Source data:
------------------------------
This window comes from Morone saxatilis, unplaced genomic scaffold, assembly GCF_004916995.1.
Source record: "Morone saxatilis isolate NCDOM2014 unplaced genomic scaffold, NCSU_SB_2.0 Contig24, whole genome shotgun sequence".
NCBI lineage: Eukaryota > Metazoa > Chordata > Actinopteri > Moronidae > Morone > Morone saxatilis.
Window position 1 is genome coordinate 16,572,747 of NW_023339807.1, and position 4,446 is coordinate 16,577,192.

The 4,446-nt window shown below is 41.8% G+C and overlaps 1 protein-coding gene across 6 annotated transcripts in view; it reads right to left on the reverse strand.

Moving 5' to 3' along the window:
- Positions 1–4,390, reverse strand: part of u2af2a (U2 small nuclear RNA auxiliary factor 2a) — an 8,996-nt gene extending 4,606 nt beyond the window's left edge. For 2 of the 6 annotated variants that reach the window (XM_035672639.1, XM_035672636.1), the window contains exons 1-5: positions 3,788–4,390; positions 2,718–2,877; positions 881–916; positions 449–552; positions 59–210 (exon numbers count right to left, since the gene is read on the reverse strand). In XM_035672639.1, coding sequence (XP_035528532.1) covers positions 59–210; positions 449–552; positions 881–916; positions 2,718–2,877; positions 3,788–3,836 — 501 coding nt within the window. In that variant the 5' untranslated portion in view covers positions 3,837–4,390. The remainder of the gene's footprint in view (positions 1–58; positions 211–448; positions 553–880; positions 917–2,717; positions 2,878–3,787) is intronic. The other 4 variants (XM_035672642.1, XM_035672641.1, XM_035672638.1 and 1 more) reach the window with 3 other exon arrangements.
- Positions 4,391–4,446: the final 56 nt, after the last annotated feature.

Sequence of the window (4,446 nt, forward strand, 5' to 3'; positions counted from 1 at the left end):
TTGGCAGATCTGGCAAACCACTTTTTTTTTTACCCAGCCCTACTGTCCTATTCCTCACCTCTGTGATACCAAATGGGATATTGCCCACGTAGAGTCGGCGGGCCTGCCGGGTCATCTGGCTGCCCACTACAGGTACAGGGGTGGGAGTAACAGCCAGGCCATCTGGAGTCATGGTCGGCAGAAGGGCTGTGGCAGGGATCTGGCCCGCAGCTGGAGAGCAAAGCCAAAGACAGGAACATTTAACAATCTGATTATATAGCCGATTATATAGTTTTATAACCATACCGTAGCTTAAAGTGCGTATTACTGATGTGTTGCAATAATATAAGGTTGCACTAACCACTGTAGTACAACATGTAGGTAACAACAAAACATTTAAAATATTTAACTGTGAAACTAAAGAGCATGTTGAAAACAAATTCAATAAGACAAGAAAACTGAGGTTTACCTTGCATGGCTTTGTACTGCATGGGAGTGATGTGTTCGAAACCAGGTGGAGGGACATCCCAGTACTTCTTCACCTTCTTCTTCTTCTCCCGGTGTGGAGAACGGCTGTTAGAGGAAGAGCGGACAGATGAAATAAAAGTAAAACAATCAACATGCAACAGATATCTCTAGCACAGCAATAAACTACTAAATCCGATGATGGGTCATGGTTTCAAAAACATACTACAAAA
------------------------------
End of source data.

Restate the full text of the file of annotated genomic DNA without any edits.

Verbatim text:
This window comes from Morone saxatilis, unplaced genomic scaffold, assembly GCF_004916995.1.
Source record: "Morone saxatilis isolate NCDOM2014 unplaced genomic scaffold, NCSU_SB_2.0 Contig24, whole genome shotgun sequence".
NCBI lineage: Eukaryota > Metazoa > Chordata > Actinopteri > Moronidae > Morone > Morone saxatilis.
Window position 1 is genome coordinate 16,572,747 of NW_023339807.1, and position 4,446 is coordinate 16,577,192.

The 4,446-nt window shown below is 41.8% G+C and overlaps 1 protein-coding gene across 6 annotated transcripts in view; it reads right to left on the reverse strand.

Moving 5' to 3' along the window:
- Positions 1–4,390, reverse strand: part of u2af2a (U2 small nuclear RNA auxiliary factor 2a) — an 8,996-nt gene extending 4,606 nt beyond the window's left edge. For 2 of the 6 annotated variants that reach the window (XM_035672639.1, XM_035672636.1), the window contains exons 1-5: positions 3,788–4,390; positions 2,718–2,877; positions 881–916; positions 449–552; positions 59–210 (exon numbers count right to left, since the gene is read on the reverse strand). In XM_035672639.1, coding sequence (XP_035528532.1) covers positions 59–210; positions 449–552; positions 881–916; positions 2,718–2,877; positions 3,788–3,836 — 501 coding nt within the window. In that variant the 5' untranslated portion in view covers positions 3,837–4,390. The remainder of the gene's footprint in view (positions 1–58; positions 211–448; positions 553–880; positions 917–2,717; positions 2,878–3,787) is intronic. The other 4 variants (XM_035672642.1, XM_035672641.1, XM_035672638.1 and 1 more) reach the window with 3 other exon arrangements.
- Positions 4,391–4,446: the final 56 nt, after the last annotated feature.

Sequence of the window (4,446 nt, forward strand, 5' to 3'; positions counted from 1 at the left end):
TTGGCAGATCTGGCAAACCACTTTTTTTTTTACCCAGCCCTACTGTCCTATTCCTCACCTCTGTGATACCAAATGGGATATTGCCCACGTAGAGTCGGCGGGCCTGCCGGGTCATCTGGCTGCCCACTACAGGTACAGGGGTGGGAGTAACAGCCAGGCCATCTGGAGTCATGGTCGGCAGAAGGGCTGTGGCAGGGATCTGGCCCGCAGCTGGAGAGCAAAGCCAAAGACAGGAACATTTAACAATCTGATTATATAGCCGATTATATAGTTTTATAACCATACCGTAGCTTAAAGTGCGTATTACTGATGTGTTGCAATAATATAAGGTTGCACTAACCACTGTAGTACAACATGTAGGTAACAACAAAACATTTAAAATATTTAACTGTGAAACTAAAGAGCATGTTGAAAACAAATTCAATAAGACAAGAAAACTGAGGTTTACCTTGCATGGCTTTGTACTGCATGGGAGTGATGTGTTCGAAACCAGGTGGAGGGACATCCCAGTACTTCTTCACCTTCTTCTTCTTCTCCCGGTGTGGAGAACGGCTGTTAGAGGAAGAGCGGACAGATGAAATAAAAGTAAAACAATCAACATGCAACAGATATCTCTAGCACAGCAATAAACTACTAAATCCGATGATGGGTCATGGTTTCAAAAACATACTACAAAA